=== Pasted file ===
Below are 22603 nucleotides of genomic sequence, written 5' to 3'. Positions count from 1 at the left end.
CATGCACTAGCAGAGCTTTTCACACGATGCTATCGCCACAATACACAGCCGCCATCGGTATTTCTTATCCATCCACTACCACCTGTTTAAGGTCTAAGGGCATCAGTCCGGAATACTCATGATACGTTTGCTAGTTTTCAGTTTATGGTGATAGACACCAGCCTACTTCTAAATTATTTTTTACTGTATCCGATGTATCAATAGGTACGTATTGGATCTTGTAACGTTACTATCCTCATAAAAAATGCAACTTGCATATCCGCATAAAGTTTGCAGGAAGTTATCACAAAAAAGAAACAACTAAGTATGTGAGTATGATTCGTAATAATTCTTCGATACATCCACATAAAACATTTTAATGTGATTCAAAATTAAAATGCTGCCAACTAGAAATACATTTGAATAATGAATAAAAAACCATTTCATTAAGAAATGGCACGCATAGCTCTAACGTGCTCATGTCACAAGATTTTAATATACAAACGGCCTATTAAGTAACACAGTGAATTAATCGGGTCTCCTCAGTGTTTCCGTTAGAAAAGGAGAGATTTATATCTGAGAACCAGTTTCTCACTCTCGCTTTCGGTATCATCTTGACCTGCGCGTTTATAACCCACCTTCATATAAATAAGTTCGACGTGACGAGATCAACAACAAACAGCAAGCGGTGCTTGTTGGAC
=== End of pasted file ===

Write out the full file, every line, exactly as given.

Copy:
Below are 22603 nucleotides of genomic sequence, written 5' to 3'. Positions count from 1 at the left end.
CATGCACTAGCAGAGCTTTTCACACGATGCTATCGCCACAATACACAGCCGCCATCGGTATTTCTTATCCATCCACTACCACCTGTTTAAGGTCTAAGGGCATCAGTCCGGAATACTCATGATACGTTTGCTAGTTTTCAGTTTATGGTGATAGACACCAGCCTACTTCTAAATTATTTTTTACTGTATCCGATGTATCAATAGGTACGTATTGGATCTTGTAACGTTACTATCCTCATAAAAAATGCAACTTGCATATCCGCATAAAGTTTGCAGGAAGTTATCACAAAAAAGAAACAACTAAGTATGTGAGTATGATTCGTAATAATTCTTCGATACATCCACATAAAACATTTTAATGTGATTCAAAATTAAAATGCTGCCAACTAGAAATACATTTGAATAATGAATAAAAAACCATTTCATTAAGAAATGGCACGCATAGCTCTAACGTGCTCATGTCACAAGATTTTAATATACAAACGGCCTATTAAGTAACACAGTGAATTAATCGGGTCTCCTCAGTGTTTCCGTTAGAAAAGGAGAGATTTATATCTGAGAACCAGTTTCTCACTCTCGCTTTCGGTATCATCTTGACCTGCGCGTTTATAACCCACCTTCATATAAATAAGTTCGACGTGACGAGATCAACAACAAACAGCAAGCGGTGCTTGTTGGAC